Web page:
Mom of Kourtney, age 12
When Kourtney started grade school, it was a big transition from pre-school for a kiddo with severe Apraxia of Speech. How do you help your child navigate a big elementary school when they have so limited communication? I didn’t want to make her feel any more “different” than she did already by drawing attention to her speech disorder, but it seemed that some education of her classmates needed to be done. Kourtney and I sat down and came up with a 5 minute presentation about Apraxia of Speech and what was helpful to a child with this challenging speech disorder. The CASANA website had a great template for an “All About Me” page to help people get to know a child with Apraxia.
I sat nervously at the front of the classroom with Kourtney. We explained to the class about Apraxia and shared some things about Kourtney that she was unable to share on her own. One metaphor we used was the monkey bars: just as every bar gets harder and harder, every word gets harder and harder for Kourtney as she speaks. As I continued to explain Apraxia and give examples of how to help a child with Apraxia, Kourtney jumped in and would say a resounding “yes!” to show that she was passionate about what I was trying to explain. She said she wanted other kids to ask her to play. The class was so wonderfully receptive and talking about Apraxia made a big difference in how the other students empathized with Kourtney. Every year we did a version of this speech and it empowered Kourtney to have a voice. I am so incredibly proud of Kourtney advocating for herself in her own way.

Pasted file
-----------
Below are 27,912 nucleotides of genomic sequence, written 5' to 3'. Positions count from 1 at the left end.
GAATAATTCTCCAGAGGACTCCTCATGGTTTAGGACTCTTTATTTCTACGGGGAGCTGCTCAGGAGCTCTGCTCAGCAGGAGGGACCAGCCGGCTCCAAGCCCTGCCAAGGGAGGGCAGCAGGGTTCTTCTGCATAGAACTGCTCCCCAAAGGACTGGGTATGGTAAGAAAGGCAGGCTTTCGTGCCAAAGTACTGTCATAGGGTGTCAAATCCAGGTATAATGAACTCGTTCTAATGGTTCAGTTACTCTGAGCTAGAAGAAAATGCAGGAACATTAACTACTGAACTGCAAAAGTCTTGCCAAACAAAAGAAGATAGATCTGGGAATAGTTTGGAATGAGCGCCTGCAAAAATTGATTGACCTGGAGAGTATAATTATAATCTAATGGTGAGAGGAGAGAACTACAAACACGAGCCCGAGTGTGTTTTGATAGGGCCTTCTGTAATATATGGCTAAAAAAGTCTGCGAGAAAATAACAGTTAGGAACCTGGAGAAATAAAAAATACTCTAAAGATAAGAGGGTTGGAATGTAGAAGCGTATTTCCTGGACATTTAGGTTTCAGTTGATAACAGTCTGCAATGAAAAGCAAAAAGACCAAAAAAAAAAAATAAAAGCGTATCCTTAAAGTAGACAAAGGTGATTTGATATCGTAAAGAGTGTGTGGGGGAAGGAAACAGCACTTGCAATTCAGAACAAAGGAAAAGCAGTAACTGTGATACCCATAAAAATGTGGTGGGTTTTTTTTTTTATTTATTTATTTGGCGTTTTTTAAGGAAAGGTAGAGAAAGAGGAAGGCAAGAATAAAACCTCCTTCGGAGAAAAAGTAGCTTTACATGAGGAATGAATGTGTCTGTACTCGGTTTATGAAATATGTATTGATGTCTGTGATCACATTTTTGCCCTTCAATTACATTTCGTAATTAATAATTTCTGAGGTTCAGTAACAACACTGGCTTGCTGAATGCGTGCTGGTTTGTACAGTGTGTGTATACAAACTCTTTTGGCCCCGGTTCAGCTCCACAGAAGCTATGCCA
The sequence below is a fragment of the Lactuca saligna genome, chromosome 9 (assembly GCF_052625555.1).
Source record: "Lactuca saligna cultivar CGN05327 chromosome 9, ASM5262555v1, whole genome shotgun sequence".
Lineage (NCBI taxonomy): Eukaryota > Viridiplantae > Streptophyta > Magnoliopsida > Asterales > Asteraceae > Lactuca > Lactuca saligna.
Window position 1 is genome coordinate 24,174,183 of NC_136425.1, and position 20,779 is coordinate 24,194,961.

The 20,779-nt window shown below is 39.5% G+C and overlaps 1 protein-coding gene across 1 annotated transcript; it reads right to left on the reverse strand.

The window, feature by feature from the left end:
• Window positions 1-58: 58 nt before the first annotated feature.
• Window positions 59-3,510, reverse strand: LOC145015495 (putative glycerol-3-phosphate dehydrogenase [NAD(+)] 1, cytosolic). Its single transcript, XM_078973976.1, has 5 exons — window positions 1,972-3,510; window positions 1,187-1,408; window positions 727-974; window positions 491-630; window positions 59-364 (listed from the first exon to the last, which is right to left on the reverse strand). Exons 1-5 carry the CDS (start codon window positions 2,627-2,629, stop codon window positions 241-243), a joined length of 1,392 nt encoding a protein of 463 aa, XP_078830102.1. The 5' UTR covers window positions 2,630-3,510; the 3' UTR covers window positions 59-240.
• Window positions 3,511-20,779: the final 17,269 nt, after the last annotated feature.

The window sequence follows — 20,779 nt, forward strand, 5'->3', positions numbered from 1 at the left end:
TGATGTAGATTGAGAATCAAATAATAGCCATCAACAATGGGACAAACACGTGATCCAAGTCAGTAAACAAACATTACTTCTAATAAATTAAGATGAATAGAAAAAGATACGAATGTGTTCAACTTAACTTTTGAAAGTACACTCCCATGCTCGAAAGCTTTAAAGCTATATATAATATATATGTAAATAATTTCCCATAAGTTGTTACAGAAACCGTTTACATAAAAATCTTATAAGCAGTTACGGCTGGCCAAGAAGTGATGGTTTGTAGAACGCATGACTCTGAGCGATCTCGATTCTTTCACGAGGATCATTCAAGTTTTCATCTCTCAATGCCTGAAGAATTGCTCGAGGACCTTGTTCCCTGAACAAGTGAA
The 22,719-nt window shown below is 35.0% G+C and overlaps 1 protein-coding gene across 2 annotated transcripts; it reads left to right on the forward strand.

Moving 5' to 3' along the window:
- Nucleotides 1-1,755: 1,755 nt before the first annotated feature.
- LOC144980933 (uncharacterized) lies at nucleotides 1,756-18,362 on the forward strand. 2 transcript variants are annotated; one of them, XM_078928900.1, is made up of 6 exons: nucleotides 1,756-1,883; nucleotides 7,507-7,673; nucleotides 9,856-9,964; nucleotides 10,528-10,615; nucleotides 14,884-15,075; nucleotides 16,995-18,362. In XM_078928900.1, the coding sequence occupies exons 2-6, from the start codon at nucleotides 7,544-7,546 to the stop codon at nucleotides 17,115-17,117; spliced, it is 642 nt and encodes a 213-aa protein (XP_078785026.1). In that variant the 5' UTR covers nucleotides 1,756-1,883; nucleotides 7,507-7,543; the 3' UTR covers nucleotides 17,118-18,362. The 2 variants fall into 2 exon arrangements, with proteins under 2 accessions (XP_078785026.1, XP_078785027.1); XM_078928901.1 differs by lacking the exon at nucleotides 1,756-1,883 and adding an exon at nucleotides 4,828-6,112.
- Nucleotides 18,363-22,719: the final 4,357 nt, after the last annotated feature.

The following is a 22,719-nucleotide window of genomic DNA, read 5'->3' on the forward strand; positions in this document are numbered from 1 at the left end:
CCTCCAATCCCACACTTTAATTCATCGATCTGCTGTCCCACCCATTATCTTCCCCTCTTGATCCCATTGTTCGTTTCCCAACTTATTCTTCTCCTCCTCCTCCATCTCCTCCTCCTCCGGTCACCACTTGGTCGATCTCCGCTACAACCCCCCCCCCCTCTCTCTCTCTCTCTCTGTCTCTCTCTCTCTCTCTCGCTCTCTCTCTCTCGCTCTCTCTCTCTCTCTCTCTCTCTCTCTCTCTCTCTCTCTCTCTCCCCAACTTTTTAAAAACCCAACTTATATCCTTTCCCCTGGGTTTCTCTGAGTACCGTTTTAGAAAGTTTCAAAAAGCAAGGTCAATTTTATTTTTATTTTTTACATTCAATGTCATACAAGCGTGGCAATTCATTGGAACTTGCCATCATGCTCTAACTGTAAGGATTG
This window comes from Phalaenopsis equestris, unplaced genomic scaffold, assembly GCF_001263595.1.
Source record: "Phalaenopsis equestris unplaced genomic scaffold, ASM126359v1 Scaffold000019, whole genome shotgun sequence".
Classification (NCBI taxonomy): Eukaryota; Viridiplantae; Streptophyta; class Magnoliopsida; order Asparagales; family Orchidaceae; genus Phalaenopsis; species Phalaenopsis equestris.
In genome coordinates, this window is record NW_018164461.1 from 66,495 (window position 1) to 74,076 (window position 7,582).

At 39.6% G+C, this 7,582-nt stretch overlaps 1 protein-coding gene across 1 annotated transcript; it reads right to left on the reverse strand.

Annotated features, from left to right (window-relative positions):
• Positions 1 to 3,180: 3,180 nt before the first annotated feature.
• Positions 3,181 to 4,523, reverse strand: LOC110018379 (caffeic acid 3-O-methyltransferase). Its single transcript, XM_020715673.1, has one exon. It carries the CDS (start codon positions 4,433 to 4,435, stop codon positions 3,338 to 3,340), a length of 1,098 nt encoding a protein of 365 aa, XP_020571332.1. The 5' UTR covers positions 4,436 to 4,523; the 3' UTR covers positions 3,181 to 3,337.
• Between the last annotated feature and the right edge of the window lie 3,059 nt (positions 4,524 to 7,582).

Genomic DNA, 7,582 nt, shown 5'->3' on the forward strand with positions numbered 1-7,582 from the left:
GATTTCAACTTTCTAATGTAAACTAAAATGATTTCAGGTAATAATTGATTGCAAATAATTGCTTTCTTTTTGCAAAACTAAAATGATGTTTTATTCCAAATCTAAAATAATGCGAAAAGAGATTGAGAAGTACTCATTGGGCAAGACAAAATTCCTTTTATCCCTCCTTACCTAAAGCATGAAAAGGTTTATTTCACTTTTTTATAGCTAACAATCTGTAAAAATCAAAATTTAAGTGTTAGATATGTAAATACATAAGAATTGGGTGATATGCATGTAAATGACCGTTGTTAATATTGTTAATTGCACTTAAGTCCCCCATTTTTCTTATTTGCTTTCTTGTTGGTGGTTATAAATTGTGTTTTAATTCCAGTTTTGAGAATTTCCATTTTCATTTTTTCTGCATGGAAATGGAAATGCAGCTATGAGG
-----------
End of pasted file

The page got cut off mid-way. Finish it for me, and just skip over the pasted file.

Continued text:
My personal motto is:
The question at the IEP meeting should not be “Why?”, but “Why not?”